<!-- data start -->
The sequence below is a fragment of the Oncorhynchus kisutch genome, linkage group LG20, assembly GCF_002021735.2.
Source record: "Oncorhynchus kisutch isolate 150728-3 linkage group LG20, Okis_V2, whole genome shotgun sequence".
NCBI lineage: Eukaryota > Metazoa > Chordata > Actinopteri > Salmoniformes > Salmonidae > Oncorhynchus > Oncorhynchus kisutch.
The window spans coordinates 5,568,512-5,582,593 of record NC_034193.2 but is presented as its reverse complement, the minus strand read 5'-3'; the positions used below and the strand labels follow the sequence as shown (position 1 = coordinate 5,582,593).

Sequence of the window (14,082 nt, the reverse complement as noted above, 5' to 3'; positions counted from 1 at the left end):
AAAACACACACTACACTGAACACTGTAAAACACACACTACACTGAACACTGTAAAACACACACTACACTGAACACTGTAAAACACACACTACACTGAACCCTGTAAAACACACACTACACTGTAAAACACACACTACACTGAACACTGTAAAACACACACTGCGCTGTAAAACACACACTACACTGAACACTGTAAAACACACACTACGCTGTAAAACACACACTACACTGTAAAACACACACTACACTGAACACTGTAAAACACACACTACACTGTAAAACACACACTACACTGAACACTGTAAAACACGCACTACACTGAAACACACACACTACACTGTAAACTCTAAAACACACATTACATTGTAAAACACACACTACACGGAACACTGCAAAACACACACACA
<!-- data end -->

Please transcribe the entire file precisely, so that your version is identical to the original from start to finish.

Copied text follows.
The sequence below is a fragment of the Oncorhynchus kisutch genome, linkage group LG20, assembly GCF_002021735.2.
Source record: "Oncorhynchus kisutch isolate 150728-3 linkage group LG20, Okis_V2, whole genome shotgun sequence".
NCBI lineage: Eukaryota > Metazoa > Chordata > Actinopteri > Salmoniformes > Salmonidae > Oncorhynchus > Oncorhynchus kisutch.
The window spans coordinates 5,568,512-5,582,593 of record NC_034193.2 but is presented as its reverse complement, the minus strand read 5'-3'; the positions used below and the strand labels follow the sequence as shown (position 1 = coordinate 5,582,593).

Sequence of the window (14,082 nt, the reverse complement as noted above, 5' to 3'; positions counted from 1 at the left end):
AAAACACACACTACACTGAACACTGTAAAACACACACTACACTGAACACTGTAAAACACACACTACACTGAACACTGTAAAACACACACTACACTGAACCCTGTAAAACACACACTACACTGTAAAACACACACTACACTGAACACTGTAAAACACACACTGCGCTGTAAAACACACACTACACTGAACACTGTAAAACACACACTACGCTGTAAAACACACACTACACTGTAAAACACACACTACACTGAACACTGTAAAACACACACTACACTGTAAAACACACACTACACTGAACACTGTAAAACACGCACTACACTGAAACACACACACTACACTGTAAACTCTAAAACACACATTACATTGTAAAACACACACTACACGGAACACTGCAAAACACACACACA